COSTUMES.ORG -- THE COSTUMER'S MANIFESTO WIKI

TaraBookprojectsPhotocostume porn

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Photographing Costume PornPhotographing Costume Porn

Rough text with some sample pictures at the end:

What is costume porn, and why would I want anything todo with that kinky Japanese stuff?Youare confused.What you are thinkingof right now is Cosplay porn, where comely young girls dress up incostumes from Manga comics and Anime films and are photographed fondling eachother.Costume porn, on the otherhand is perfectly respectable.TheVictoria and Albert Museum actually does it best.Costume porn consists of close-up luscious photos of costumes that makecostumers get far more excited than any sane person should get by a museumpublication showing old clothes.Ifyou can open the pages of Fashion by the Kyoto Costume Institute, or

in Detail: The 17th and 18th Centuries from the V&A and notbegin to breathe heavily, you are NOT a costumer.

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If you’ve ever tried taking photos of your own costumesand had them come out like bad snapshots, you’ve probably wondered how thosealmost edible museum photos were taken.Booksthat tell you about fashion photography don’t tell you much about how to dothis sort of shot, and what little they do tell you implies you need to buy lotsof fancy equipment.You don’t.You do need a bunch of equipment, in fact you need to build yourself atemporary photo studio to take this kind of detail rich shot, but it can becheap, and you can make much of it yourself.

Materialsto make your own temporary photo studio:

Decent film camera (35mm SLR) or digital camera (4MP or higher)& a tripod

If you have a film camera you will also need either a blue filter and daylight film, or no filter and tungsten film.Choose film with a low ASA speed, like 200 or lower, Kodak’s tungsten film KODAK PROFESSIONAL PORTRA 100T is especially good for this type of work because it is low-contrast.

Clip lights, or various lamps with the shades taken off. A bright sunny window with a white sheet across it as a diffuser. AS MUCH LIGHT AS POSSIBLE, ANY WAY YOU CAN MANAGE IT.

Squares of buckram, paper or Pellon, to diffuse the lights. Clothespins to hold them onto clip lights.

Dress forms, head/hat stands, or mannequins as available for displaying the costume items. If you use live models, try to get performers who will stand in a characteristic attitude, not just like a lump.

Chairs, boxes & stools to hold small items up to a level where they can be photographed, and/or to serve as lamp holders.

Hat racks, music stands, or any upright poles for clip lamps to grab on.

Bed sheets, bulk fabric yardage in various colors, or roll paper for background. You can make a great neutral backdrop for photos by sewing together two bed sheets.Put one end beneath the mannequin, and hoist the other over the top bar of a rolling rack, or a curtain rod.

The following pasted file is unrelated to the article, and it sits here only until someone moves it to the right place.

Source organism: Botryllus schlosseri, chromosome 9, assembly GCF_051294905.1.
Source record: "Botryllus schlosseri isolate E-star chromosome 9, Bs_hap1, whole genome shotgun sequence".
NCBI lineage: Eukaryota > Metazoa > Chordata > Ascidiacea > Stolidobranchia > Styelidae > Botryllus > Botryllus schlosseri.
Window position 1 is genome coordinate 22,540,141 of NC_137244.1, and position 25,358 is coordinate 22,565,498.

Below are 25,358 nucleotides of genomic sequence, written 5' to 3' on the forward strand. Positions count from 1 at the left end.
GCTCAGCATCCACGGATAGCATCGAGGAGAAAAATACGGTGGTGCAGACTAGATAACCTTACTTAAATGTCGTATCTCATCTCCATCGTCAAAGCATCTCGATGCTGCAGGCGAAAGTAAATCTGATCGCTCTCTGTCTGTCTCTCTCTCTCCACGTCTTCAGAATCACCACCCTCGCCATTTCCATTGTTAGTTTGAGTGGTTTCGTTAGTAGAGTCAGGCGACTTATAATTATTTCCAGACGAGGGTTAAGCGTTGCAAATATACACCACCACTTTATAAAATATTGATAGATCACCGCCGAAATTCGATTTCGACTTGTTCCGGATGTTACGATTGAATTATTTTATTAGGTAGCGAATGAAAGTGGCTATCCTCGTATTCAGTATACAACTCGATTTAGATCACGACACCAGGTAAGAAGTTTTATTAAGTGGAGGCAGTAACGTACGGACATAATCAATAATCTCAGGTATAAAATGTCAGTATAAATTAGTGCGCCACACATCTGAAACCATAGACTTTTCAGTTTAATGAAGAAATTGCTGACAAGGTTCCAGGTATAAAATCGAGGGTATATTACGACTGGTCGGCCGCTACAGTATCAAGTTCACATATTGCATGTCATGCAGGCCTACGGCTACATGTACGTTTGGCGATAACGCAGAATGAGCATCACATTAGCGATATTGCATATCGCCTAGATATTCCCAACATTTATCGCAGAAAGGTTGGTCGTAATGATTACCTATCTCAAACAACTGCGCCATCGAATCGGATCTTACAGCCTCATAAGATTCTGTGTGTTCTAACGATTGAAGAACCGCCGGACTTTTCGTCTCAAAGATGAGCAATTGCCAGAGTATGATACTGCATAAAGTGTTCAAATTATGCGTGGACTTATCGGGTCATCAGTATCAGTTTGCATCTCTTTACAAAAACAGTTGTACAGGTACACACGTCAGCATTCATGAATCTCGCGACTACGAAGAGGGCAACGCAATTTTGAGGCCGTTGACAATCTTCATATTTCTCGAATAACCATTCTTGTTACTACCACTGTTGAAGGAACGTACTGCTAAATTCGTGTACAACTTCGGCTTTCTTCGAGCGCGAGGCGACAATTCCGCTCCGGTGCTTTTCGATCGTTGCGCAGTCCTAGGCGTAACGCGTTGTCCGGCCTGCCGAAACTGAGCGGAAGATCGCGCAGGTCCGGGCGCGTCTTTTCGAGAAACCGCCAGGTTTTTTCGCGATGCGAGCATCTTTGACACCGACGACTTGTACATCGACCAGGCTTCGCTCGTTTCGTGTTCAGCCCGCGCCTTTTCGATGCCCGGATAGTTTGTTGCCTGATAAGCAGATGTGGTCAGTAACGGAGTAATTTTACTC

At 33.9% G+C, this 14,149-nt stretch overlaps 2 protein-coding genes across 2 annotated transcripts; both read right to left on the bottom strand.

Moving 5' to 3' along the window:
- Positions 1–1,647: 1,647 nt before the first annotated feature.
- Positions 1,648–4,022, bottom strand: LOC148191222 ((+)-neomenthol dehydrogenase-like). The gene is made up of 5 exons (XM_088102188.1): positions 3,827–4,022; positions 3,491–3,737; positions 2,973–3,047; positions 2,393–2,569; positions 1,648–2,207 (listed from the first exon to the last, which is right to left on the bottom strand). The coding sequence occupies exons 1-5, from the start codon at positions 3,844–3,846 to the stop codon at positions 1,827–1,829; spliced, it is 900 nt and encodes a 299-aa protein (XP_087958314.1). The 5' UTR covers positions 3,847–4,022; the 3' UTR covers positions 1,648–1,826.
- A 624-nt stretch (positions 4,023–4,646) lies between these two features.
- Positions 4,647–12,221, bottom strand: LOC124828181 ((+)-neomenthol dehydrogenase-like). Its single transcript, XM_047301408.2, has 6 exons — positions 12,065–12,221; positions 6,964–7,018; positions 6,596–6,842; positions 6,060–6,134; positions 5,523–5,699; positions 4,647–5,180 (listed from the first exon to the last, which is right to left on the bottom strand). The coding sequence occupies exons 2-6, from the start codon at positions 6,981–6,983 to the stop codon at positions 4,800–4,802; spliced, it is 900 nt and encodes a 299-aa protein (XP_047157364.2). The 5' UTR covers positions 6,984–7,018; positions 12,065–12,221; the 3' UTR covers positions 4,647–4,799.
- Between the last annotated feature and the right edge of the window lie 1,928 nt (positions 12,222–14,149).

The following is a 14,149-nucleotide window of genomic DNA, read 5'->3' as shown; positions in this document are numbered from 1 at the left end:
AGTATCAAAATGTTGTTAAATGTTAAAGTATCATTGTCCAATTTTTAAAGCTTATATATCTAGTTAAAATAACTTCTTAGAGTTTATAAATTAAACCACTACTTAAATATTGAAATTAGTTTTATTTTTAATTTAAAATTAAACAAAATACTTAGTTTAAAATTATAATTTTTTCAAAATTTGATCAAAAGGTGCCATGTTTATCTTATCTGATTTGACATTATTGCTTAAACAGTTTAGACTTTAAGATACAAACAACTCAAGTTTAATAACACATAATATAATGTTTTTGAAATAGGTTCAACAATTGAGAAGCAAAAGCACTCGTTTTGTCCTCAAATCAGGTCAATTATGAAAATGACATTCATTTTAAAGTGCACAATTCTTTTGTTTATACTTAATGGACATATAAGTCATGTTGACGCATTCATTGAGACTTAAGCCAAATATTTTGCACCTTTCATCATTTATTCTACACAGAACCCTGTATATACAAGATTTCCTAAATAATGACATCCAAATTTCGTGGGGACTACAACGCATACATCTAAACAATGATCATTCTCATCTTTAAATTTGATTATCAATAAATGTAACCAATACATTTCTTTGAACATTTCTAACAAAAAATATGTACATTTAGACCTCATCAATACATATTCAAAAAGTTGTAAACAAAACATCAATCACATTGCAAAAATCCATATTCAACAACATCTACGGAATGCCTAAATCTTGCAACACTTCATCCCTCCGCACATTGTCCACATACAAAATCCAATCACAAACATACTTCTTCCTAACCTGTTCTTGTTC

Clothesline, clothing rack or pole to hold up the background

Extension cords with power strip surge suppressors for safety and easy turn-off of multiple lights between shots.

Nylon stockings, netting, fiberfill, clothes hanger wire to make bendable “arms” for a costume on an armless dress form.

Crumpled newspapers to fill out skirts or sleeve puffs to correct fullness.

Duct tape, for keeping lights in place, heads on mannequins, and the background taut and smooth.

Straight pins, and fishing line for invisibly getting figures to pose as desired.

Photo processing program for fixing color problems and minor mistakes using your computer (Adobe Photoshop Elements is a good choice).

Set up your “Studio” in a configuration like this:

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Mannequins look great if you spend just a few minutesadjusting and pinning the costume so it looks like a big puppet of thecharacter.You can fatten out armsjust by stuffing net into the cut off legs of a pair of pantyhose. Considerposing multiple characters together in relationships. [Insert Picture Here]

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The keys to success are:

Lots of light, from many directions, as diffused as possible.

Setting up the mannequin or model so that it looks complete and perfect.

Keeping the camera and costume still for a nice long exposure with slow film and NO camera mounted flash.

Once you’ve spent all the time setting up your studio and mannequin, take lots of photos from many angles, especially pulling in very close for maximum detail.

Tweaking your photos into perfection with a photo-processing program.

Sample photos:

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Product Links

Nineteenth-Century Fashion in Detail

Fashion in Detail : From the 17th and 18th Centuries Fashion in Detail : From the 17th and 18th Centuries

"The Costumer's Manifesto"
by Tara Maginnis